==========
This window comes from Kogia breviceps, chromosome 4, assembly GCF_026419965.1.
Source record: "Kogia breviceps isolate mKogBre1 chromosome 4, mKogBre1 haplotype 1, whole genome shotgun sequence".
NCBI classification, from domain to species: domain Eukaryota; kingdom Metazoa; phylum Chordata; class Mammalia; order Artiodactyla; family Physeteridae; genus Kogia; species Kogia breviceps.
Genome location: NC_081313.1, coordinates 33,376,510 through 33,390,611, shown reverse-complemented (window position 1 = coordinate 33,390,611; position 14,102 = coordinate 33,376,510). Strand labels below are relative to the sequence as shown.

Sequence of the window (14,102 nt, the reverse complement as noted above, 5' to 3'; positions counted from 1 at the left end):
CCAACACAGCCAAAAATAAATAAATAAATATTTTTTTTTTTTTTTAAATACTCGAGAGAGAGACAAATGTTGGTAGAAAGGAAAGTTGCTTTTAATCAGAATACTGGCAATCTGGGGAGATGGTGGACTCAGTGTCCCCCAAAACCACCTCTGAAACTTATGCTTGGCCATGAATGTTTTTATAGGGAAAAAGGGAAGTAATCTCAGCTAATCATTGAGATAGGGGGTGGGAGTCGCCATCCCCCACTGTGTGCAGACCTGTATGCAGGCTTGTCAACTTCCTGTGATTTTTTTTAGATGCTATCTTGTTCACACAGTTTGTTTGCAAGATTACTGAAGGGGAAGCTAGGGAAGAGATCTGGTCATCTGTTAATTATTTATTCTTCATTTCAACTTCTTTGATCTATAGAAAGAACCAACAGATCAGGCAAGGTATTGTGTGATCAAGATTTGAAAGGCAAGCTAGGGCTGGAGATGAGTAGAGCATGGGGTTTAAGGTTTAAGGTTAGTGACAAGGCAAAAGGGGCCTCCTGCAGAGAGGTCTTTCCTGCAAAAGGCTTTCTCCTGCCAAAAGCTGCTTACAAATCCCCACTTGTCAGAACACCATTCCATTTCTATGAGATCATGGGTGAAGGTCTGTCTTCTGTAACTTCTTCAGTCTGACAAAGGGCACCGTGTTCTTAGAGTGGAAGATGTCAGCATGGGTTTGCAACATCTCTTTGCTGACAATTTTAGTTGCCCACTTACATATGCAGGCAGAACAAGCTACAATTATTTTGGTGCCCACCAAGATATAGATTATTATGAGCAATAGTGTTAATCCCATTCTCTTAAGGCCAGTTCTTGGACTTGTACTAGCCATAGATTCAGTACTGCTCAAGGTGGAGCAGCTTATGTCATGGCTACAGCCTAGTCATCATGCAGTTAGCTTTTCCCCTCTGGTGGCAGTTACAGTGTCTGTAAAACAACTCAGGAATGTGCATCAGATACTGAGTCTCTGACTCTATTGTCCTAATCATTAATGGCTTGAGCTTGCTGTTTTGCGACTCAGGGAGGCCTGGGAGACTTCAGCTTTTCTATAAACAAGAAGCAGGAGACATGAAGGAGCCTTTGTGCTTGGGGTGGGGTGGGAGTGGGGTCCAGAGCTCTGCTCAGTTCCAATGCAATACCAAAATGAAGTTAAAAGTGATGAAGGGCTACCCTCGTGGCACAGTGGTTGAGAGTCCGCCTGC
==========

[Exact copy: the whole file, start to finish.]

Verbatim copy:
This window comes from Kogia breviceps, chromosome 4, assembly GCF_026419965.1.
Source record: "Kogia breviceps isolate mKogBre1 chromosome 4, mKogBre1 haplotype 1, whole genome shotgun sequence".
NCBI classification, from domain to species: domain Eukaryota; kingdom Metazoa; phylum Chordata; class Mammalia; order Artiodactyla; family Physeteridae; genus Kogia; species Kogia breviceps.
Genome location: NC_081313.1, coordinates 33,376,510 through 33,390,611, shown reverse-complemented (window position 1 = coordinate 33,390,611; position 14,102 = coordinate 33,376,510). Strand labels below are relative to the sequence as shown.

Sequence of the window (14,102 nt, the reverse complement as noted above, 5' to 3'; positions counted from 1 at the left end):
CCAACACAGCCAAAAATAAATAAATAAATATTTTTTTTTTTTTTTAAATACTCGAGAGAGAGACAAATGTTGGTAGAAAGGAAAGTTGCTTTTAATCAGAATACTGGCAATCTGGGGAGATGGTGGACTCAGTGTCCCCCAAAACCACCTCTGAAACTTATGCTTGGCCATGAATGTTTTTATAGGGAAAAAGGGAAGTAATCTCAGCTAATCATTGAGATAGGGGGTGGGAGTCGCCATCCCCCACTGTGTGCAGACCTGTATGCAGGCTTGTCAACTTCCTGTGATTTTTTTTAGATGCTATCTTGTTCACACAGTTTGTTTGCAAGATTACTGAAGGGGAAGCTAGGGAAGAGATCTGGTCATCTGTTAATTATTTATTCTTCATTTCAACTTCTTTGATCTATAGAAAGAACCAACAGATCAGGCAAGGTATTGTGTGATCAAGATTTGAAAGGCAAGCTAGGGCTGGAGATGAGTAGAGCATGGGGTTTAAGGTTTAAGGTTAGTGACAAGGCAAAAGGGGCCTCCTGCAGAGAGGTCTTTCCTGCAAAAGGCTTTCTCCTGCCAAAAGCTGCTTACAAATCCCCACTTGTCAGAACACCATTCCATTTCTATGAGATCATGGGTGAAGGTCTGTCTTCTGTAACTTCTTCAGTCTGACAAAGGGCACCGTGTTCTTAGAGTGGAAGATGTCAGCATGGGTTTGCAACATCTCTTTGCTGACAATTTTAGTTGCCCACTTACATATGCAGGCAGAACAAGCTACAATTATTTTGGTGCCCACCAAGATATAGATTATTATGAGCAATAGTGTTAATCCCATTCTCTTAAGGCCAGTTCTTGGACTTGTACTAGCCATAGATTCAGTACTGCTCAAGGTGGAGCAGCTTATGTCATGGCTACAGCCTAGTCATCATGCAGTTAGCTTTTCCCCTCTGGTGGCAGTTACAGTGTCTGTAAAACAACTCAGGAATGTGCATCAGATACTGAGTCTCTGACTCTATTGTCCTAATCATTAATGGCTTGAGCTTGCTGTTTTGCGACTCAGGGAGGCCTGGGAGACTTCAGCTTTTCTATAAACAAGAAGCAGGAGACATGAAGGAGCCTTTGTGCTTGGGGTGGGGTGGGAGTGGGGTCCAGAGCTCTGCTCAGTTCCAATGCAATACCAAAATGAAGTTAAAAGTGATGAAGGGCTACCCTCGTGGCACAGTGGTTGAGAGTCCGCCTGC